Q&A: A talk with one of the "Grouchy Historians"
The book is described on Amazon as something that “reclaims the Constitution from the right-wingers who think that they and only they know how to interpret it.” Ed Asner and Ed. Weinberger released the book in October 2017. The Daily Wildcat Arts & Life Editor Pascal Albright talked with Asner about his book and the message behind it.
Daily Wildcat: What motivated you to write “The Grouchy Historian?”
Ed Asner: Well, Ed. Weinberger and I were complaining to each other about the state of affairs and the fact that we can’t get together — there is no compromising that goes on now as did in the old days. So out of that sprang the “Grouchy Historian” and what transpires today in terms of what people accept and what they don’t accept. The Second Amendment, of course, was a big part of that, but [the book] occupies all areas of life, all areas of our thought. We decided that for far too long, the Republican side — the right side — has taken the Constitution as belonging to them, and we are the interlopers. Now we decided to write something that contested that.
DW: How much research went into the book?
EA: Ed. Weinberger did most of the research and most of the writing. We always agreed on what we had to say. It took about a year. Ed. Weinberger may contest that by saying he has been working on it for years, but my introduction into the combat took about a year.
DW: Where did the title “The Grouchy Historian” come from?
EA: Well, I tend to be seen as a grouch by most people, so you don’t have to look too far. Both of us are fascinated in and sucked in by history, and we can’t get enough of it. I think it’s primarily why I am an actor, because of my love of history. I think Ed. W. feels the same way.
DW: What does your ideal audience for the book look like, and why should people read it?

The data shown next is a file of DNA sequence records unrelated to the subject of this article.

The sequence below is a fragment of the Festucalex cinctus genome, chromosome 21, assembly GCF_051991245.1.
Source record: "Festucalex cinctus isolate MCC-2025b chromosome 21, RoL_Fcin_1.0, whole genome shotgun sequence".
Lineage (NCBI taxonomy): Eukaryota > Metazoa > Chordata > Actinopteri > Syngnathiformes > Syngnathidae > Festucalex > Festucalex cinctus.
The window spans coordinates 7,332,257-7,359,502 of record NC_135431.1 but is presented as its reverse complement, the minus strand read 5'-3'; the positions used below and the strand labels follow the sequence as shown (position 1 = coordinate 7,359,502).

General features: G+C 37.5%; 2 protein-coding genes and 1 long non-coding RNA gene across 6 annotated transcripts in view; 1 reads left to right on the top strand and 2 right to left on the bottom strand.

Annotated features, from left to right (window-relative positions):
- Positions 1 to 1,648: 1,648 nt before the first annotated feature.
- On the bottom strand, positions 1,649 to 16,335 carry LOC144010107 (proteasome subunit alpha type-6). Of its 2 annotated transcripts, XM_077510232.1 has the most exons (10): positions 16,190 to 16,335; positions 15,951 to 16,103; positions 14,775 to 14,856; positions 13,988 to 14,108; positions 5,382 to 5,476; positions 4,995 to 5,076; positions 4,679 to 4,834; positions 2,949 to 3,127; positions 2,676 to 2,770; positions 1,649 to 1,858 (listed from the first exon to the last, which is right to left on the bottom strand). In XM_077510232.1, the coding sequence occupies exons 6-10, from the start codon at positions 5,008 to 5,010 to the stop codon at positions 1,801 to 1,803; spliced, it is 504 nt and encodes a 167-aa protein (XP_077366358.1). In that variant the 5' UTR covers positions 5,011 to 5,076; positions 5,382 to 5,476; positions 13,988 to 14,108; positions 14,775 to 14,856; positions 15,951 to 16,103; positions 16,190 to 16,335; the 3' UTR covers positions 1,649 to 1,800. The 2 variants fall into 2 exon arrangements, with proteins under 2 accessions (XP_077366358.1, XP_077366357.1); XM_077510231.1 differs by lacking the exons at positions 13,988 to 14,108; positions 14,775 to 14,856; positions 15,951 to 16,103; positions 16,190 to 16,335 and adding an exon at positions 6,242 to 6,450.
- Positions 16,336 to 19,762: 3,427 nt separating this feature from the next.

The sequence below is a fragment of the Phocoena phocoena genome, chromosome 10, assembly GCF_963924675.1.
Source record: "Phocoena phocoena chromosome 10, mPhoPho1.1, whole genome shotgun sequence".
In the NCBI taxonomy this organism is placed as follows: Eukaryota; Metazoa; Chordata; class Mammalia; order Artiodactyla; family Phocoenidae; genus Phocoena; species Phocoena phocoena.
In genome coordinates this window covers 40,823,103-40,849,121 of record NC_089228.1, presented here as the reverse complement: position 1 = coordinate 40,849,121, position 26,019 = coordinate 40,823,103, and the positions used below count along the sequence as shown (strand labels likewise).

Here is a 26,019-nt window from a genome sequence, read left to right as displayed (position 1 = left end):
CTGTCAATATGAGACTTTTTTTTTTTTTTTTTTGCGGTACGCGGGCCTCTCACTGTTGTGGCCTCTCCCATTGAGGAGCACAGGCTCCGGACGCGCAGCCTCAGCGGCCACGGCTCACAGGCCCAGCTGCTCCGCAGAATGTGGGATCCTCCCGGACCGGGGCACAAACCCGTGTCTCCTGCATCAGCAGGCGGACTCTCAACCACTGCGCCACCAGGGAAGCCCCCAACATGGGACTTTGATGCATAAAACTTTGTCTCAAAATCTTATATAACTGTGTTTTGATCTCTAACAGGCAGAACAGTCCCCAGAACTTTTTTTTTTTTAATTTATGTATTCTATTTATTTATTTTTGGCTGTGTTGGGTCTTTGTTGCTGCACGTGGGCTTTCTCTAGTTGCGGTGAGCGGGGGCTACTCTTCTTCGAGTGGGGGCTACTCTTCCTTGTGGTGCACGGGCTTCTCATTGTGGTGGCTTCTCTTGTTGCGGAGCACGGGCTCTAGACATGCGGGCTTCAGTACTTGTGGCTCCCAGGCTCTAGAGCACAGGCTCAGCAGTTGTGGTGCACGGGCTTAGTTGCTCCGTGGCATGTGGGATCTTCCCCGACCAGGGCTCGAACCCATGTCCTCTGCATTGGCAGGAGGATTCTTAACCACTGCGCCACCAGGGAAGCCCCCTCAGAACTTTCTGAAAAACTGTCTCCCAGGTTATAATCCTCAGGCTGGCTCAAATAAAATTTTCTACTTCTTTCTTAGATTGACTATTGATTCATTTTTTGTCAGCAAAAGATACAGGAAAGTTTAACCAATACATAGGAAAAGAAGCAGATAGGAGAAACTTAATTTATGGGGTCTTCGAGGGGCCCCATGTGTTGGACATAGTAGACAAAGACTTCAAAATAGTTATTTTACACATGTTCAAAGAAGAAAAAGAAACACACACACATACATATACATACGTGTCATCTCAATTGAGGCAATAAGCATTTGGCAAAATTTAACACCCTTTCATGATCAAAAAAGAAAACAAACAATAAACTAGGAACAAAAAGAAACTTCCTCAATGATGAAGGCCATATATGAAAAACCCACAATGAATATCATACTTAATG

EA: Well, we revolve around the liberals contesting the claim by the right wing that the Constitution belongs to them, so we wanted to prove that the Constitution belongs to every one of us. I think it’s going to be very interesting that if Mueller doesn’t come up with something for Trump, to bail his ass, the world will be looking at Trump in 2020 and we are going to be arguing the same positions all over again: Whoever the Democrats choose and His “Majesty” Trump. So we will be dealing out these questions and suggesting answers in 2020, just as we are now.
DW: What are you looking forward to when visiting Tucson?
EA: I love Tucson. I did El Dorado there and brought my family and we discovered Old Tucson. We were out there constantly, and I love Tucson. I love the fact that Tucson is more liberal than Phoenix. It’s a fine university town as well.
DW: Why Tucson Festival of Books?
EA: Why? Because a problem exists. We are tired of the NRA dictating to the right of our elections and what is God’s word, and we decided to contest all of that. A well-armed militia is what was intended, not a well-armed citizenry.
DW: Do you have any advice for younger readers or actors?
EA: Well, there are two sides to every question, and unfortunately one has to shout out and speak out in the terms of one’s position nowadays, or he will be overridden by the enemy and the opposition. I consider myself a liberal, as does Ed. W. I believe in limitations to riches and more benefits to the poor. To younger actors, you have to find the truth in the statement and find your passion.
DW: Are you looking forward to anything while at the Tucson Festival of Books?
EA: The nicest thing is that it’s great and nice to be invited to be there. But the nicest part about attending the festival is I get to go back to Tucson. Keep the weather that way, or when I get there, I will be looking for your ass.
Follow Pascal Albright on Twitter